I just got off the phone after talking to the half of our people that are in the Miller Range. They are in a fantastic mood, very upbeat and feeling fine. They haven’t posted a blog in a while because they have very limited ability to charge up electronics; all their solar power stuff is at CTAM camp and the small generator they have is being prioritized for the critical satellite phones. Weather is good and they’re hunting for meteorites, but they don’t have enough collection gear to recover the specimens, so they’re just flagging them for now. The area they are in is made up of lots of little odd-shaped icefields rather than a single large icefield, and they’re finding meteorites on these patches, so they really have to concentrate and scour every corner of every patch. They’re also working in local moraines and doing some reconnaissance. They’ve got plenty of food and fuel for the time being and they’re very comfortable, so no worries from a survival standpoint. They feel isolated from the rest of the ANSMET family, however, calling them “the other team”…… but to prove they don’t really feel that way, they’ve decided to put off celebrating christmas until the team is made whole again! I think that’s fantastic.
Meanwhile Jim and the newbies Alex, Morgan and Manavi are still in mcmurdo. The christmas holidays begin right now and so there won’t be any flights. A few LC-130′s need fixing and crews get maxed out on flight hours quickly so delays continue. But they’ll get a very nice holiday out of it- I’ve been lucky enough to experience christmas in McMurdo and it can be a very fun experience.
I hope all our readers will ask Santa for miracle LC-130 cures and a bunch of flight crews that are bored and looking for things to do……
-posted by rph from mcmurdo
Steve Ballou with a meteorite
We woke up today at Miller Range to low clouds and a light dusting of snow. It’s been like this off and on for a few days here. The reason we are getting snow all the way up here is the same reason our comrades didn’t get to fly out of McMurdo today – namely, warm moist air from the ocean is pushing up inland, and precipitation follows. This is unusual for us up on the plateau because of the katabatic winds. The katabatics are cold, dry air that comes down from the atmosphere at the high points of the continent. This cold air is dense and hugs the ground, flowing downhill toward the coasts, much like when you have to cover your garden plants in spring because the colder air pools in the low areas. The katabatics pick up speed as they flow and can really howl, making unpleasant windchill effects, but they do keep the coastal clouds away. In both my previous seasons, we were beset by fierce winds and cold temperatures, so in some ways it’s a treat to be in a calm area. My tent isn’t constantly thrumming and I haven’t had to worry about things like gloves flying away. However, I’d trade some windchill for a full team collecting meteorites! We did take a drive up to a previous camp where we dug up a cache of supplies (including 200 flags) and flagged two meteorites on the way home.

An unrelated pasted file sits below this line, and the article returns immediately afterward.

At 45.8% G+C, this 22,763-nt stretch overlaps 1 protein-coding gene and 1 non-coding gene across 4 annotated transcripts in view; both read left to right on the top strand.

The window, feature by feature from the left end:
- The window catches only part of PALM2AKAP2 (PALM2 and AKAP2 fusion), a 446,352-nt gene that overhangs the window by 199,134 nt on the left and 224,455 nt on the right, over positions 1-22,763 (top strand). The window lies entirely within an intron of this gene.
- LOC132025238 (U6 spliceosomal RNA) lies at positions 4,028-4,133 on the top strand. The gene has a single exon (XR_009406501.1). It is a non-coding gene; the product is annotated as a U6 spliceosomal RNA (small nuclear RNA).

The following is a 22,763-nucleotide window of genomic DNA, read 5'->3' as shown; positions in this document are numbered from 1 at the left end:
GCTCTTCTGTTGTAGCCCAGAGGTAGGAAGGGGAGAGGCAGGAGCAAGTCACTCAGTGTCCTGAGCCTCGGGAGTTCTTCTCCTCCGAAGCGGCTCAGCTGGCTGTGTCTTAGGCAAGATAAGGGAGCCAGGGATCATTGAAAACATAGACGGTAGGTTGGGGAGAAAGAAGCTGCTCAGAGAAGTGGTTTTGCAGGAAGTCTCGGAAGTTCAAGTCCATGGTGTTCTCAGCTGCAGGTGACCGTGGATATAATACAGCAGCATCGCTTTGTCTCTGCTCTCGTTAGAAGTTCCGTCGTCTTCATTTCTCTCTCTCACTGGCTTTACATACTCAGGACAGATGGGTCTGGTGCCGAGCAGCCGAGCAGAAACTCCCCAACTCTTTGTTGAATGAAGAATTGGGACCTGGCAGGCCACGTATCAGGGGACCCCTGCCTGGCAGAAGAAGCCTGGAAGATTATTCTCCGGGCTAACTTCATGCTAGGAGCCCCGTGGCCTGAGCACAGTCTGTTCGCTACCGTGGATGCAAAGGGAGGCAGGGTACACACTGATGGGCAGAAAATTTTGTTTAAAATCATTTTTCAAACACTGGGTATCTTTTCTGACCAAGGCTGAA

Barbara – Dec 21
Ralph here- got a short update from the gang still in McMurdo- yes, you read that correctly, they are still in McMurdo. I received emails from Jim and Manavi. Jim says that there’s a broken LC-130 at South Pole Station and saturday’s only LC-130 mission (Friday our time) is to send a crew up there to fix and retrieve it. ANSMET is a backup mission to that, with a decent chance to fly. If that doesn’t get us into the field there are opportunities on Monday and Tuesday, but then the Christmas holiday descends and puts things off still further.
Here’s hoping for a quick change to weather /plane issues/ scheduling issues……
-posted by rph from Cleveland
Steve and Barb walking away
Hello World Beyond Miller Range,
The ANSMET 2013-14 forward party is reporting in from the South Miller Range, If you have been following along you know that we spent 5 days from 13 December to the 18th before we moved to our present location, making today our 8th field day. Since the LC-130 meant to bring in the rest of our team and gear was cancelled due to weather, the twin otter crew that had been with us (to transport our goods and comrades here from CTAM) left for the pole to shuttle fuel to various caches.
Despite the weather-thrown curve ball we continue to relish the experience and do our best to search for meteorites. While on a water fetching mission J-rad, Barb, and I found three more extraterrestrial visitors this afternoon. Sadly we will not be able to free them from their temporary blue ice confines until we get the rest of our collection gear, but have marked the meteorite locations with flags, poles, and cairns.
Conditions here are relatively mild with calmish winds and temps from 2 to 16 degrees F, however those calm winds allow moisture from the coast to work its way inland onto the polar plateau thus giving rise to fog, mist, and ice crystals, While beautiful these conditions are not favorable to flight operations.